It felt like I had barely even blinked before the Waze app displayed our arrival time being only 10 minutes out. I unlocked my phone to give Jeff a call when, telepathically, he called me.

“Hey, babe, I’m almost there!” I exclaimed, still reeling from this newfound friendship.

“Okay, well, we have a problem. My car is dead. I can’t make it over to the gala,” he groaned. Was he kidding? What were we supposed to do?

Naturally, I told my new friend about our predicament. He immediately offered to pivot and take me to Jeff’s location. When we pulled up to the congested city street where we thought Jeff would be, he was nowhere to be found. I called him again to see if we could uncover his exact coordinates. This baby gazelle wasn’t prepared to trot all over the city streets looking for the man. The Uber driver looked back at my dismayed facial expression as I offered to just get out and attempt to find Jeff on foot.

“I’ll come with you,” he insisted. “I don’t want you to be looking for him on the streets alone.”

He pulled his car over in what we assumed was a legal spot, and we ran (aren’t you proud?) two blocks over until we finally spotted Jeff. The Uber driver walked over to Jeff’s 10-year-old SAAB and popped the hood up to see if he could help diagnose the issue while Jeff called AAA. Once we confirmed that help was on the way, we bid my beloved Uber driver goodbye.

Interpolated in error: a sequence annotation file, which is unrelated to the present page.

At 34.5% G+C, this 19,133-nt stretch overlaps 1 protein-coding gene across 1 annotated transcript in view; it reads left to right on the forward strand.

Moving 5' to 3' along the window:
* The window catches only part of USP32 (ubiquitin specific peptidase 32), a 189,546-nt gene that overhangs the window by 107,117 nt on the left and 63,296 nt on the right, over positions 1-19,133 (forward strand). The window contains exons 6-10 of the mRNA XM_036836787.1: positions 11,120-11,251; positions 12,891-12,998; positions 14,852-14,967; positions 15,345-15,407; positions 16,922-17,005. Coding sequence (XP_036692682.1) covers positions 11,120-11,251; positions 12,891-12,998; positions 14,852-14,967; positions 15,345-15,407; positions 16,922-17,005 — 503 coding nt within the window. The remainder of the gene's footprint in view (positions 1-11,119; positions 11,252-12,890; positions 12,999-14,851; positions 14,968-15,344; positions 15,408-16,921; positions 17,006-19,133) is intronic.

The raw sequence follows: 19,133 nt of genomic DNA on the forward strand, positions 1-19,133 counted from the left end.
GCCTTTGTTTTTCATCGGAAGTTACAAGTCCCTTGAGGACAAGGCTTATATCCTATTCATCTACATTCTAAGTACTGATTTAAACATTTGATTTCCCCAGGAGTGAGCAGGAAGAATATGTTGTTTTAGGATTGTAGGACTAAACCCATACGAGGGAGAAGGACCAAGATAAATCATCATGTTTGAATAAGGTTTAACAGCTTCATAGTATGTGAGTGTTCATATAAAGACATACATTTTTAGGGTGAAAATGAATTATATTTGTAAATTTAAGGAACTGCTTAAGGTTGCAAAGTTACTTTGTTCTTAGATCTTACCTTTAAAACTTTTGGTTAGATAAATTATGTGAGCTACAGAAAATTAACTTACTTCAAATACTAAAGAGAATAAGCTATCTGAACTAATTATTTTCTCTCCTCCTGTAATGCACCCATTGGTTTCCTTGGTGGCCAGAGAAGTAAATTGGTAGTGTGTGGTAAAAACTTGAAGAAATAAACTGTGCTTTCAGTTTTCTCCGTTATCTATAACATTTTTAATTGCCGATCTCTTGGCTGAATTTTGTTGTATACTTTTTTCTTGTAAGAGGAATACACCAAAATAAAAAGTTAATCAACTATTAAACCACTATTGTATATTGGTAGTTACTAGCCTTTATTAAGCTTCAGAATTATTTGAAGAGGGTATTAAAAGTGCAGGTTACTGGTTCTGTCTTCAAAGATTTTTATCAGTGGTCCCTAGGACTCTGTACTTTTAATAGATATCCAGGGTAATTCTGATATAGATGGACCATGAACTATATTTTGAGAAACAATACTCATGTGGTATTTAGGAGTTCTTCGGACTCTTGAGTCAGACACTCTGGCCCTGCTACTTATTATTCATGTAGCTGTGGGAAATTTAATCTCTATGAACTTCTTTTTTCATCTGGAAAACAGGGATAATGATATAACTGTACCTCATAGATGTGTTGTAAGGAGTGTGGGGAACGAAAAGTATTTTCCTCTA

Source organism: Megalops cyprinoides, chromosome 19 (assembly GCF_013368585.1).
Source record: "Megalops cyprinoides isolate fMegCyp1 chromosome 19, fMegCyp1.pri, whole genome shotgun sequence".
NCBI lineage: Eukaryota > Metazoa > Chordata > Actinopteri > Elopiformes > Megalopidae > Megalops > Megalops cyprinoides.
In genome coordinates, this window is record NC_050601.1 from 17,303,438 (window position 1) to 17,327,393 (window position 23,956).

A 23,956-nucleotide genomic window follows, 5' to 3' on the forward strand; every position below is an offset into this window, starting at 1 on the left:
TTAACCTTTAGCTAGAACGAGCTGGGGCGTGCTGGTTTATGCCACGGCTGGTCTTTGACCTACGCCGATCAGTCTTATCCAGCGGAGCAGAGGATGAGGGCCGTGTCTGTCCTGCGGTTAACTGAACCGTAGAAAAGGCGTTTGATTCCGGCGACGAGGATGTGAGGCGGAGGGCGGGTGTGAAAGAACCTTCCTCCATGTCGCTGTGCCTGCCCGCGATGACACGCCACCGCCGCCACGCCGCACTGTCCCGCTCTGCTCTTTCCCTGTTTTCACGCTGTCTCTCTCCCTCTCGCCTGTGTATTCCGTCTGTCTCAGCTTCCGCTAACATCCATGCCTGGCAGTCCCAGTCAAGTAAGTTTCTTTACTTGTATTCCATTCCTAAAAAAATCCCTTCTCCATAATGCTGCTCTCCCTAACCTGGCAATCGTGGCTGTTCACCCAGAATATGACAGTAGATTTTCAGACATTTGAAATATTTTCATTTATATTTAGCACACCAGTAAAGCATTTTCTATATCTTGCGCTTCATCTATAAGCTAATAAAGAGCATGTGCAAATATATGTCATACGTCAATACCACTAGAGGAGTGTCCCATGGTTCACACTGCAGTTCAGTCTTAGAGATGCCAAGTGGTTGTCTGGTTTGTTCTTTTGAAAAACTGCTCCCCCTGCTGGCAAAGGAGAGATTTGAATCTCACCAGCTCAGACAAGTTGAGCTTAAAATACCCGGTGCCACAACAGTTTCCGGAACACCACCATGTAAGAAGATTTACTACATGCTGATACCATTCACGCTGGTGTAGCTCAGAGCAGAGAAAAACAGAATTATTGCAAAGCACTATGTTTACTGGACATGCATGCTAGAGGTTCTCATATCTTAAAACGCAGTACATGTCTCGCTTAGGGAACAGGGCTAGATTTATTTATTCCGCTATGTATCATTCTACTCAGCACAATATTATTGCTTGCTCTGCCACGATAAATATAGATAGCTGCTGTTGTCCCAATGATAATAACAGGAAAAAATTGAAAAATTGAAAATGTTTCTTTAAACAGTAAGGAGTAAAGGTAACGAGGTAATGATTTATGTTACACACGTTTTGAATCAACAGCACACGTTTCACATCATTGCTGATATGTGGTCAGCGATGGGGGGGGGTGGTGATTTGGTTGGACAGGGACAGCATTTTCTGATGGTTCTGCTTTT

“I’ll never forget you!” I shouted with my arm extended toward him. I meant it.

At this point, we had already missed half of the gala’s Michelin Star quality dinner while rapidly becoming a spectacle for onlookers. A man in a tuxedo and a woman in a floor length gown tapping on the hood of a dead SAAB was atypical even for New York City. Jeff’s sobbing SAAB was squeezed into an offshoot of a parking garage while patrons of a cozy pub observed our plight. We figured we might as well get a drink while we waited for AAA, so we descended down a stairway to the bar to face our newly acquired audience.

“Ay! You two are the ones with the car, huh?” a burly man with a beard and a thick New York accent called our way. “Come ‘ere let me buy yous a drink.”

He put his Iron Man arm around us and ushered us inside, parting the sea of New Yorkers with his sheer presence.

“This one’s on me!” he shouted to the bartenders who gave us a wink while they poured us each a drink. His six-foot-three frame dissipated into the crowd while we expressed our gratitude.